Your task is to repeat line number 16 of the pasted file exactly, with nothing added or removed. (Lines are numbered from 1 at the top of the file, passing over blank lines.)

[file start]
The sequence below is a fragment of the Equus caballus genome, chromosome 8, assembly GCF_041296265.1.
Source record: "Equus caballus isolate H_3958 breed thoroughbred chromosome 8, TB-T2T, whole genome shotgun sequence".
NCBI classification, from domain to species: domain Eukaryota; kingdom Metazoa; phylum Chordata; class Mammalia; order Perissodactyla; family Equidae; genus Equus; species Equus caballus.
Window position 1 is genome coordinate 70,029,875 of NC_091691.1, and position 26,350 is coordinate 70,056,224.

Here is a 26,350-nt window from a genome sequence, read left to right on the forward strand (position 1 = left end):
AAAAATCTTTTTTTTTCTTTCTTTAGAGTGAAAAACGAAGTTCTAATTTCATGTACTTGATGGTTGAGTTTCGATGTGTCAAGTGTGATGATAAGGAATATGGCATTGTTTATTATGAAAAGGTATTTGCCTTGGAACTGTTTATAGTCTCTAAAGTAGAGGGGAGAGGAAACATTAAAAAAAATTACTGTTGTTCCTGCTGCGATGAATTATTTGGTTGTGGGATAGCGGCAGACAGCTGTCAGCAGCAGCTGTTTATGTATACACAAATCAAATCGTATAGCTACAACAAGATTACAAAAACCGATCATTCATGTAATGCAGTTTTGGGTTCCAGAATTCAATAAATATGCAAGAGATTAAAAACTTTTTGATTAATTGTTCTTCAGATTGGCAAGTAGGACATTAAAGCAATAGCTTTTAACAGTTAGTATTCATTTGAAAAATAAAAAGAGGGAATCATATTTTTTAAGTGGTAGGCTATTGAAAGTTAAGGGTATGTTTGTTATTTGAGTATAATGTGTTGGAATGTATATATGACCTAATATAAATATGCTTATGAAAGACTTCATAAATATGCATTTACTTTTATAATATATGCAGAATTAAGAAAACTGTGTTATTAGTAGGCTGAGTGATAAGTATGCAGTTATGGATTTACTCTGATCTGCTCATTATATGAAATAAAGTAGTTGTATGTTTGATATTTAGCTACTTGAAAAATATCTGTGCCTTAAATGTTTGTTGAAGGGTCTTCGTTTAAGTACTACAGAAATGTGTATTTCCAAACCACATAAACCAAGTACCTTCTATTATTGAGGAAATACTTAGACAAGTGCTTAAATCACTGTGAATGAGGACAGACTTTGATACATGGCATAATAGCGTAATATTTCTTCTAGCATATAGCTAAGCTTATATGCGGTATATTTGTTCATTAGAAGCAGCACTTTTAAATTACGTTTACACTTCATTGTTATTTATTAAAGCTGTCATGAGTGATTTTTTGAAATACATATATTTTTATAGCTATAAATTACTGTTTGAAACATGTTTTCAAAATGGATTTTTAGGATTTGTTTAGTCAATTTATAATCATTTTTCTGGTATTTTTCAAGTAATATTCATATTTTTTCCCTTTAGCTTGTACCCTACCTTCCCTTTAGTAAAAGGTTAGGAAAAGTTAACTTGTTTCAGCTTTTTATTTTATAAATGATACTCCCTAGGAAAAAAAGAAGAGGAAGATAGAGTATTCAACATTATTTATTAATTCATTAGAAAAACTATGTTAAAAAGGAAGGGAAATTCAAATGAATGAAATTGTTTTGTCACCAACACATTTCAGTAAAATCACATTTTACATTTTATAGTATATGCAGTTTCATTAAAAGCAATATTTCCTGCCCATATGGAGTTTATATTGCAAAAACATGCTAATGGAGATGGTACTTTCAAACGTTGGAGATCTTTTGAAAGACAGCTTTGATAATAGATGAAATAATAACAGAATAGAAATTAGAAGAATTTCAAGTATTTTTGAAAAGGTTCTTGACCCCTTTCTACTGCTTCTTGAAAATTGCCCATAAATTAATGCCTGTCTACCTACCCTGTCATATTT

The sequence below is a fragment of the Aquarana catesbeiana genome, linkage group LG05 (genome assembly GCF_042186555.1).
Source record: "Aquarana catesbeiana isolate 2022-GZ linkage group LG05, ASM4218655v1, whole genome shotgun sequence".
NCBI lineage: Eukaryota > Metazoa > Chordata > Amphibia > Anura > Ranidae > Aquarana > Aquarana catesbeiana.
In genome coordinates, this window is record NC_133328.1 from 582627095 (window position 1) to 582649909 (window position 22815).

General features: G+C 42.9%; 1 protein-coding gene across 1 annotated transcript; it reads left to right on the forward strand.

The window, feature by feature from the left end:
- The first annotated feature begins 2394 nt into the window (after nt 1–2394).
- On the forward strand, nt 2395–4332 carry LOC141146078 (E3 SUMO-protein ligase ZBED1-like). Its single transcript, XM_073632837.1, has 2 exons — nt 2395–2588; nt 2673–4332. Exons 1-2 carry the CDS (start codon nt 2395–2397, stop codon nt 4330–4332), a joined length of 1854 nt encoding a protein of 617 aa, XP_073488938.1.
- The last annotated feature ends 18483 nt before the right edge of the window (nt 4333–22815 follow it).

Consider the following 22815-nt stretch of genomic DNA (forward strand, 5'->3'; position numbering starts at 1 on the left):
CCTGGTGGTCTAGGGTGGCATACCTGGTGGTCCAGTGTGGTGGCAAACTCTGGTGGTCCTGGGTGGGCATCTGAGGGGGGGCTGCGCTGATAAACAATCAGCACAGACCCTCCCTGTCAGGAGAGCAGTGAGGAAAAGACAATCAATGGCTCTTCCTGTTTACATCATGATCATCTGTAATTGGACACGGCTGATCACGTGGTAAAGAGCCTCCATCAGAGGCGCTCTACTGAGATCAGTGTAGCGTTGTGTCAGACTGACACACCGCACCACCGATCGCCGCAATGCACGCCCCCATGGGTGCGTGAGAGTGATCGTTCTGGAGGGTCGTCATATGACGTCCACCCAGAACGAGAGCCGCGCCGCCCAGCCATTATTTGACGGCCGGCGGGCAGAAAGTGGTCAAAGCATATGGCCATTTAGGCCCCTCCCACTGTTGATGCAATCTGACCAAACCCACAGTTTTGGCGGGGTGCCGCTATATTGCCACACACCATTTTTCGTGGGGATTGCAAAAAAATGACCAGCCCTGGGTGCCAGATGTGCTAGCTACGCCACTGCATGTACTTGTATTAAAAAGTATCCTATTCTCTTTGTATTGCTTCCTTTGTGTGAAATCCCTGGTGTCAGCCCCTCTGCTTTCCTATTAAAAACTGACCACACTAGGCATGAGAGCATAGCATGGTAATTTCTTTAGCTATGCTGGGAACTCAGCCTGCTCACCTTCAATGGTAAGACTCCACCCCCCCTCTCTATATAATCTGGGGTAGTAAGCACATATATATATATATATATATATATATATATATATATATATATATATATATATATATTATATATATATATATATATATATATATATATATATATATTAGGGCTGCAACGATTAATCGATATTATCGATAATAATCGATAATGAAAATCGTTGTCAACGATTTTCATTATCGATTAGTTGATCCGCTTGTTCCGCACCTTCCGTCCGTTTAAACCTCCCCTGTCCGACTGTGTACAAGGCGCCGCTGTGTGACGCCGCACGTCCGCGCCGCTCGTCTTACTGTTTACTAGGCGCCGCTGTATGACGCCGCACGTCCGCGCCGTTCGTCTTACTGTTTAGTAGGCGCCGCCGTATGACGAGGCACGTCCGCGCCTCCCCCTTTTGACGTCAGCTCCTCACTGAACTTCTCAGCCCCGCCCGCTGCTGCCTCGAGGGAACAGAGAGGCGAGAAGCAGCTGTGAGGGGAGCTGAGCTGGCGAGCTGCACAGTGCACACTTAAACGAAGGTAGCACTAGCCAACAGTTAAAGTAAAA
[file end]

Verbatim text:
Consider the following 22815-nt stretch of genomic DNA (forward strand, 5'->3'; position numbering starts at 1 on the left):